Who voted for whom in battle for World Rugby top job

2020-05-03 06:54
Bill Beaumont and Agustin Pichot (Getty Images)
Bill Beaumont and Agustin Pichot (Getty Images)

Former England captain Bill Beaumont will serve for another four years as World Rugby chairperson after he was re-elected for the role having beaten ex-Argentina skipper Agustin Pichot in a tight two-man vote.

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Beaumont, 68, claimed 28 of the 51 votes to edge 45-year-old Pichot after both parties agreed to bring the result forward to Saturday from its scheduled announcement on 12 May.

As always, for many the most interesting aspect of the result was 'who voted for whom'.

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How the vote worked:

Eighteen countries plus six regions took part in voting for a total of 51 votes, thus meaning once a candidate received 26 votes, he was the winner.

The six Six Nations countries - England, Ireland, Scotland, Wales, France and Italy - all had three votes, while the four Saanzar countries - New Zealand, Australia, South Africa and Argentina - also had three votes.

Japan had two votes while the other seven countries - Romania, Georgia, Uruguay, USA, Canada, Samoa and Fiji - had one apiece.

That gave a total of 39 'country' votes.

In addition, the six regions of Africa, Asia, Europe, North/Central America, South America and Oceania each had two votes, giving a total of 12 'region' votes - and an overall total of 51.

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Who cast their 'X' next to whose name?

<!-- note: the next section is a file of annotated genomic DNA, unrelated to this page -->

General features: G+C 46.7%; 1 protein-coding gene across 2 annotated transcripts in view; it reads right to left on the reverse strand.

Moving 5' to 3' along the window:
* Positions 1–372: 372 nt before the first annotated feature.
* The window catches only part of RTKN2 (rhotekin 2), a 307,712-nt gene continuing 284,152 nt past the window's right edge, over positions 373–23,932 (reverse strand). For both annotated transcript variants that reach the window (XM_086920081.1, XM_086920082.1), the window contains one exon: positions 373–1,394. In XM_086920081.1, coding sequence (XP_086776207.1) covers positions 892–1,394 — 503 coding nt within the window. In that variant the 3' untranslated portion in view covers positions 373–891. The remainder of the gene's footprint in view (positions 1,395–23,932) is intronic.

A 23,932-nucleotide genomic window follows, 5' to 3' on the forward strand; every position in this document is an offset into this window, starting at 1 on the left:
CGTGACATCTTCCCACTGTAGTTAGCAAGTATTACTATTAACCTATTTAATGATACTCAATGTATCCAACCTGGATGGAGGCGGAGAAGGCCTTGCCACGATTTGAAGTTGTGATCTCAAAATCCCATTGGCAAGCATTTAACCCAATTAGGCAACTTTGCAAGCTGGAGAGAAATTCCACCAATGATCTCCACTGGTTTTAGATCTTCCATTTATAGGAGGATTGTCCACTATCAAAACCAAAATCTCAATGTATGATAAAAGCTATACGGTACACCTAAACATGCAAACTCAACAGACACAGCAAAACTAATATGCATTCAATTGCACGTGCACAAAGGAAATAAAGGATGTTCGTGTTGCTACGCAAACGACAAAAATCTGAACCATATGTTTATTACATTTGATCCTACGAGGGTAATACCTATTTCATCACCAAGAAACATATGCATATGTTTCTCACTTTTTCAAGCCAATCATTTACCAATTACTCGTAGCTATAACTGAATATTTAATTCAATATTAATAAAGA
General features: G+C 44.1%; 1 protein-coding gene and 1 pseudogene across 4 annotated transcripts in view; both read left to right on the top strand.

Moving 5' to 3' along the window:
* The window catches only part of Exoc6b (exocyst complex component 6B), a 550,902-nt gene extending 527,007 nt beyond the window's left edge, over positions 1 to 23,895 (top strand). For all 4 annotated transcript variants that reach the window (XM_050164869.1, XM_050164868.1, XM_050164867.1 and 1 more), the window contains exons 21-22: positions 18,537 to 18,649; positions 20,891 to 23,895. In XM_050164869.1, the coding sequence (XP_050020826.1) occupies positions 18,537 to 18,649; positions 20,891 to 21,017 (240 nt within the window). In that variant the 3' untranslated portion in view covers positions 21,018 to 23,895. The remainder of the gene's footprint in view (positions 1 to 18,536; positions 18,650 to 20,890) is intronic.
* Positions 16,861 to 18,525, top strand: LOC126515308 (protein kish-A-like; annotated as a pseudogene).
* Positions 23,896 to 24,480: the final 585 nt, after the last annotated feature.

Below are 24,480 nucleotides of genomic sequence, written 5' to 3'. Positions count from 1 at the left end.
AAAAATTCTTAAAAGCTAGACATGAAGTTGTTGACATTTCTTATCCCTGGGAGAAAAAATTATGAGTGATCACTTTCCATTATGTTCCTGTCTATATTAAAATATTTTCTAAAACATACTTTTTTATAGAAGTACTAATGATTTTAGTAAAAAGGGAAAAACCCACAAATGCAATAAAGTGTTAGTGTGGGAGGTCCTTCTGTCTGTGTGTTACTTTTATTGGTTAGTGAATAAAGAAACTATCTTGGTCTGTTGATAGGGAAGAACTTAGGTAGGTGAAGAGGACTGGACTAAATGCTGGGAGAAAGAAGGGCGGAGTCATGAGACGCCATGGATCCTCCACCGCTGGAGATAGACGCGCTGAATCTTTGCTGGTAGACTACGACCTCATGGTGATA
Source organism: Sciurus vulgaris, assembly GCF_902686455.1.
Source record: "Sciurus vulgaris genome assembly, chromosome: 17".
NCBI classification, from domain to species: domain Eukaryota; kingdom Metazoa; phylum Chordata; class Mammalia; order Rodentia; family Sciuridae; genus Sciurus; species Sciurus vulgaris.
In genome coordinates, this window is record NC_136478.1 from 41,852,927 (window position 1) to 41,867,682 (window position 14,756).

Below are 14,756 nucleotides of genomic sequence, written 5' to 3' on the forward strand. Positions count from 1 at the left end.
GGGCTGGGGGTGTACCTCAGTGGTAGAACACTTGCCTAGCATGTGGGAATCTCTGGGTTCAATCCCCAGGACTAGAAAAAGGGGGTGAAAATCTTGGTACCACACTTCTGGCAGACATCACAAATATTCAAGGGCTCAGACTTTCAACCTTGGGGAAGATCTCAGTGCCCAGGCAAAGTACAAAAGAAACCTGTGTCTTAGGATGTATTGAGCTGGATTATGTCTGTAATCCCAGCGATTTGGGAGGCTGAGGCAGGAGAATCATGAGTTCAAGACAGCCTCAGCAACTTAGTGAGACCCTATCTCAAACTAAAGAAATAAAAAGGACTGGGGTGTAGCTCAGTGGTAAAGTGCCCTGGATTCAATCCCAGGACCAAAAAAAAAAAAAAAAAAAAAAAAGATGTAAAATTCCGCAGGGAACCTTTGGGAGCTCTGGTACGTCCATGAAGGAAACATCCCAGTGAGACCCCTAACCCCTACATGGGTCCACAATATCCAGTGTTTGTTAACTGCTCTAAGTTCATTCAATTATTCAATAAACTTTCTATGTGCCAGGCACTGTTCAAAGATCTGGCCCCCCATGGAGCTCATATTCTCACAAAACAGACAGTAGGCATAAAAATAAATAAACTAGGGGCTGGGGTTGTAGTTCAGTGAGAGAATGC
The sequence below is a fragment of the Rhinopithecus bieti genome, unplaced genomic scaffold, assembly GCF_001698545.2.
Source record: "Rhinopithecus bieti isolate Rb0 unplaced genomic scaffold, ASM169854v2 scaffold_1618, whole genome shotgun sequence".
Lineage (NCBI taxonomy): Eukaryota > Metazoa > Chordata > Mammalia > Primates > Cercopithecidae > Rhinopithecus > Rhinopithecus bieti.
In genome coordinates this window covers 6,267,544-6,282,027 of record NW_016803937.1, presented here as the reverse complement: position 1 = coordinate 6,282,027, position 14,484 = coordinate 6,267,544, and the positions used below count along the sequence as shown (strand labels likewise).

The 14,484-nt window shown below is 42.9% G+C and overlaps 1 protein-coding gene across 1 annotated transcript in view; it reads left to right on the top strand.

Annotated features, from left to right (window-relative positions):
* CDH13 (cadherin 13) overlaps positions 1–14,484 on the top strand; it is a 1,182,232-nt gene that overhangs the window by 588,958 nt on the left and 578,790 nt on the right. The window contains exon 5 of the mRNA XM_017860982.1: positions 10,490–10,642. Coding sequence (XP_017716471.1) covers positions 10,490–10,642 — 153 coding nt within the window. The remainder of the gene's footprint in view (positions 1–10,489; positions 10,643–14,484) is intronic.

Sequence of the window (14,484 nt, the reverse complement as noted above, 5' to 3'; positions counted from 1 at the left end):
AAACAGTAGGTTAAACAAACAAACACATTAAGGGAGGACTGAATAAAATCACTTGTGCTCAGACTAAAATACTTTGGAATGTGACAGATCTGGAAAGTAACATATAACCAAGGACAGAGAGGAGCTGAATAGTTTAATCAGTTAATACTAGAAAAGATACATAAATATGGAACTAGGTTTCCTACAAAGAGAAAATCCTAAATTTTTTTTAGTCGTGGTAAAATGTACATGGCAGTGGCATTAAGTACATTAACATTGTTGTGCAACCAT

As expected, the six Six Nations countries all sided with England's Beaumont, giving him 18 votes.

The four southern hemisphere Saanzar countries all gave Argentina's Pichot the nod, giving him 12 votes.

Then things got interesting.

Japan sided with Beaumont, despite one would think being closer aligned with Saanzar with the Sunwolves' involvement in Super Rugby for the past five tournaments. Mind you, Japan had voted for France over South Africa in the bid to host the 2023 Rugby World Cup, suggesting a clear favouring of Europe.

That being said, to 'balance' things out somewhat, the Asia region voted for Pichot.

Another balancing act took place in North/Central America where Canada gave Beaumont their stamp of approval, while the USA sided with Pichot despite Beaumont having overseen a $100 million relief package for countries badly affected by the coronavirus. USA Rugby had filed for bankruptcy in March.

The North/Central America two votes were then split one each for the two candidates.

Another act of keeping the peace appears to have taken place in Oceania and the Pacific Islands where both Samoa and Fiji - both hoping to be included in any new Australasian replacement for the Super Rugby tournament - voted for Beaumont, while the two Oceania votes went to Pichot.

Closer to home in what could be seen as a fourth case of keeping the scales balanced as best as possible, the Rugby Africa votes went to Beaumont (after South Africa had given their three-vote backing to Pichot).

It's a second blow dealt to South Africa by Rugby Africa after the administrative body for rugby on the African continent sided against its own member - South Africa - in the 2023 World Cup vote. The obvious question must surely be why SA Rugby would continue to fund them when clearly they are partial to Europe.

Romania and Georgia gave Pichot their backing - suggesting they fancied their chances of breaking into an expanded Six Nations better under Pichot than to remain out in the cold under Beaumont.

Predictably, the Europe votes went the way of Beaumont, while of equal certainty, Uruguay and South America voted for their fellow South American, Pichot.

That left a 28-23 majority for Beaumont.

Interestingly, taking away the Six Nations (18 for Beaumont) and Saanzar (12 for Pichot) votes, Pichot 'won' the battle for the rest 11 to 10.

The skewed bias of Six Nations countries compared to their four rivals from the south would suggest it would take a fellow northern hemisphere candidate should Beaumont ever be toppled.

French Rugby Federation's chief Bernard Laporte will replace Pichot as Beaumont's vice-chairperson and will also be tasked with running a successful - and profitable - World Cup in 2023.

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